The allegations made by FPL are "completely unfounded, false, outrageous and defamatory," according to RES defence documents. It appears, however, that a deal of FPL's grievances pertaining to unfair competition have been "resolved in a mediation agreement," according to the defence, which claims the RES group is "without knowledge" of alleged wrongdoing by former FPL employees.
Five top FPLE men walked out, apparently to set up their own company. FPL says this competing company was formed long before the walk out and that it was done on FPL time and with FPL resources. The walk out occurred June 29 when FPL's wind development head, Robert Morrison, resigned together with Carl Kiesel, project analysis director, Gregory Law, tax director, Thomas Fair, project director, and David Capparelli, project manager.
Although FPLE officials refuse to talk about it, FPL's response to the walk out is a law suit that claims the five "surreptitiously conspired to recruit FPLE's employees to join a new energy development company that would compete with FPLE's business and to misappropriate FPLE's confidential proprietary business information and trade secrets for use in their new competing company," according to court documents.
FPL, America's largest developer of wind projects, also directed the suit against RES, saying that it "participated in and bankrolled this tortious activity and unfair competition for its own financial benefit directly and through its affiliates." The RES group defence states there was no "bankrolling" and no intent to "wound or disrupt" FPLE. The lawsuit "is an effort to punish" former employees for "pursuing more desirable employment." According to the defence, "Each of the individuals had decided to leave their employment with FPLE prior to entering into a relationship with any other defendant." Further, RES as a UK company is outside the jurisdiction of the court.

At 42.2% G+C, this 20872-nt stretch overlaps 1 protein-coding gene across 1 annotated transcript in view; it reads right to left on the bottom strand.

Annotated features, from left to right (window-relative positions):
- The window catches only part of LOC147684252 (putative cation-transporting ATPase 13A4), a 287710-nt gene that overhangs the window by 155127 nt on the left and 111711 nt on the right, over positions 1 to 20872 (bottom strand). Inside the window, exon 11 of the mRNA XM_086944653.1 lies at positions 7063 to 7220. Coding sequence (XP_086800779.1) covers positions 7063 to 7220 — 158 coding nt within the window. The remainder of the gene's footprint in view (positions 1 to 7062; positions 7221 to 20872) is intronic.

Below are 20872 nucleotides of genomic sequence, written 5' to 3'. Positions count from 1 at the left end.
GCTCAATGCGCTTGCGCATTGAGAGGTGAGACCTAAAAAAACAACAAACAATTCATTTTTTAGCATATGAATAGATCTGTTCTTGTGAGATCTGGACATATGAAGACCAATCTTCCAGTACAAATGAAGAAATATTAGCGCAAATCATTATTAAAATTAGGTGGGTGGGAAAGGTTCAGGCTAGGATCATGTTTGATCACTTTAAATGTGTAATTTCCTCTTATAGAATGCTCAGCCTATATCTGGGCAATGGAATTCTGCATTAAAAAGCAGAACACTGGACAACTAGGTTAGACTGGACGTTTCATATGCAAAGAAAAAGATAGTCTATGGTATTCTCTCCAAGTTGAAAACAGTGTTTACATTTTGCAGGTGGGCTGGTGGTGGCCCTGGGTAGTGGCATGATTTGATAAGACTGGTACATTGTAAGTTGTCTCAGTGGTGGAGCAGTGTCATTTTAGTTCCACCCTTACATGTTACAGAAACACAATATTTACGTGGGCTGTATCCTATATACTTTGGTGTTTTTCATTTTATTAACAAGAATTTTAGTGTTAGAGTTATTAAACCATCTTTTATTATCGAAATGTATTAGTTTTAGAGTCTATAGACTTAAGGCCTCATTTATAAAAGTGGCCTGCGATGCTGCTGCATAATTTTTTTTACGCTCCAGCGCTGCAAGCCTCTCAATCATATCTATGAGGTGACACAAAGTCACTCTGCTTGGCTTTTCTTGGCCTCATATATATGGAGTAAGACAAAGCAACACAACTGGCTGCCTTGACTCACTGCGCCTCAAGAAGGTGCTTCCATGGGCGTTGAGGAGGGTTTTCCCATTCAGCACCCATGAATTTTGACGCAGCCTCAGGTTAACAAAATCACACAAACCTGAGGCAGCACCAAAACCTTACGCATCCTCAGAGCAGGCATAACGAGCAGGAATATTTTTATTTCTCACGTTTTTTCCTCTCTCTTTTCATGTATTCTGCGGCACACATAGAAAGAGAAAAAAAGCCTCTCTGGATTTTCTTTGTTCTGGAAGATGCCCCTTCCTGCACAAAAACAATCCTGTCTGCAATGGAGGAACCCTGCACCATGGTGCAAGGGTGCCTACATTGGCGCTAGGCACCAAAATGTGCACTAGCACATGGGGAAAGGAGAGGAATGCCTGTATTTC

The complaint argues that the five defendants, particularly Morrison, began to form a company in April 2000 called Renewable Energy Ventures LLC (REV). At some point, the complaint says, Morrison agreed secretly with RES to set up an energy development firm and signed a confidentiality agreement with the RES group. Some time before June 30, 2001 REV and RES formed American Renewable Energy LLC (ARE), with a majority ownership going to RES. RES agreed to guarantee the company's financial obligations.
FPL also levelled two complaints directly at Morrison, claiming he obtained proprietary information from an FPL project manager and that he arranged for RES to get two big FPLE contracts as a way to "funnel" money to RES, which FPL says gave the defendants "more leverage in negotiating their secret deal with RES." Those contracts are the King Mountain and Woodward Mountain Ranch wind farms in Texas, according to the complaint. The defence states there was no funnelling of money or leverage" during negotiation. Indeed, "FPLE has benefited significantly from the investment opportunities presented to it."
Morrison declines to comment on any aspect of the lawsuit while it is being litigated.